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Three Root Trial (Posted on 2016-09-10) Difficulty: 3 of 5
Determine all possible values of a real number C such that the equation

(x2 - 2Cx - 4(C2 + 1))(x2 - 4x - 2C(C2 + 1)) = 0

has precisely three distinct roots.

No Solution Yet Submitted by K Sengupta    
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solution Comment 1 of 1
One possibility is for each quadratic to share a root.

Multiplying (x-p)(x-q) and (x-q)(x-r) give equations for c in terms of (p,q,r) with solutions c=3 and c=-1.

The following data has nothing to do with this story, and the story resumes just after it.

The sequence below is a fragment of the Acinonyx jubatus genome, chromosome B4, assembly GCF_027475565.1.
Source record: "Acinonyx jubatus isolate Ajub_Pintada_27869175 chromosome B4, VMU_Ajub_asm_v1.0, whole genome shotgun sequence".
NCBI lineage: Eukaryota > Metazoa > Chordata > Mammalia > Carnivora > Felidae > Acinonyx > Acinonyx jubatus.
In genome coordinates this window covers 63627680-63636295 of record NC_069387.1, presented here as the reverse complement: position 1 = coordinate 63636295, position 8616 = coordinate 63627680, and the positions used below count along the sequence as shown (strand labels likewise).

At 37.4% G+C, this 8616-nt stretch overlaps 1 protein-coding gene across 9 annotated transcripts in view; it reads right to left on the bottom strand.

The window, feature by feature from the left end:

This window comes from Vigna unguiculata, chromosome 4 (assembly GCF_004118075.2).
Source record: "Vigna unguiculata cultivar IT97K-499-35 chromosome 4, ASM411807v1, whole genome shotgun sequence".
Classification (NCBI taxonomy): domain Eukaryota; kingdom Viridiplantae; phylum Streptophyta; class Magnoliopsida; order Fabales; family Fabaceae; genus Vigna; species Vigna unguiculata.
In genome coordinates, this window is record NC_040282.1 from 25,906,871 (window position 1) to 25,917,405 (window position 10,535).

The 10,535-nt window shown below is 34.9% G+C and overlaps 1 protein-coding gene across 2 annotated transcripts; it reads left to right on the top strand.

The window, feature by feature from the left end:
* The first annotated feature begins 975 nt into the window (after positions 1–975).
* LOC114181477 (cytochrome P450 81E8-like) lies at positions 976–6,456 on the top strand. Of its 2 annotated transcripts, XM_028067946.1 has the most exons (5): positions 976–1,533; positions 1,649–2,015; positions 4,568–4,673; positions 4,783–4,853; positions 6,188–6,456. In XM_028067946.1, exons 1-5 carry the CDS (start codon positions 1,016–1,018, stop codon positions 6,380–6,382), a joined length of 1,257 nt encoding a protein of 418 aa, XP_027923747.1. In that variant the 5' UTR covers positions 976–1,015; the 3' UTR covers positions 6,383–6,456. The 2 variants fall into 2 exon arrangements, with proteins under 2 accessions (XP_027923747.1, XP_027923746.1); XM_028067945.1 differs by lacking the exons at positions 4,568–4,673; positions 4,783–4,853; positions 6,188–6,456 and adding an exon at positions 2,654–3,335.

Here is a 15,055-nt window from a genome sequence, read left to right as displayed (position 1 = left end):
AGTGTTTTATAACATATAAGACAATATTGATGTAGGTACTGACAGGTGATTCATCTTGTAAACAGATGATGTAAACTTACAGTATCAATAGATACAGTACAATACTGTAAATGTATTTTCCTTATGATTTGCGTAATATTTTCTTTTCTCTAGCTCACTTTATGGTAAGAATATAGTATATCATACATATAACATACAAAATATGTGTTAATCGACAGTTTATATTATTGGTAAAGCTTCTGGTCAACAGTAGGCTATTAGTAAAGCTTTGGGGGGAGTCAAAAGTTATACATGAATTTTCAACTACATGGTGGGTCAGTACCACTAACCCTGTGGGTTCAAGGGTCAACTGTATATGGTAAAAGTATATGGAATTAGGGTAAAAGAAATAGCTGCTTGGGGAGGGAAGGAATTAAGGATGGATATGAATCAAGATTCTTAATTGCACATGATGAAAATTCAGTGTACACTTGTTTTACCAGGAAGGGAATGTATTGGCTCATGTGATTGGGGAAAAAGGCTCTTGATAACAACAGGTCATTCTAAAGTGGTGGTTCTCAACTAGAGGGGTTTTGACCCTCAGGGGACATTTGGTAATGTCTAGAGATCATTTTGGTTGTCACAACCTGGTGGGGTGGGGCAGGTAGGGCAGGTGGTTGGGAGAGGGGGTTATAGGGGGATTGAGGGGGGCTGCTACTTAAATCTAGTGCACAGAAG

The only other possibility is for one quadratic to have a repeated root.  

Say the first quadratic has the dual root p.  Since the discriminant is postive, p is real.  But it's necessary too for p^2=-4(c^2+1) which is impossible.

If it's the second quadratic with the repeated root then 2p=4 and p^2=-2c(c^2+1).  So p=2 and substituting gives a cubic equation with a real root c=-1 by inspection and the remaining roots imaginary.

When c=3 (p,q,r)=(10,-4,-6).

When c=-1 (p,q,r)=(2,1+sqrt(17),1-sqrt(17)).

  Posted by xdog on 2016-09-11 09:45:48
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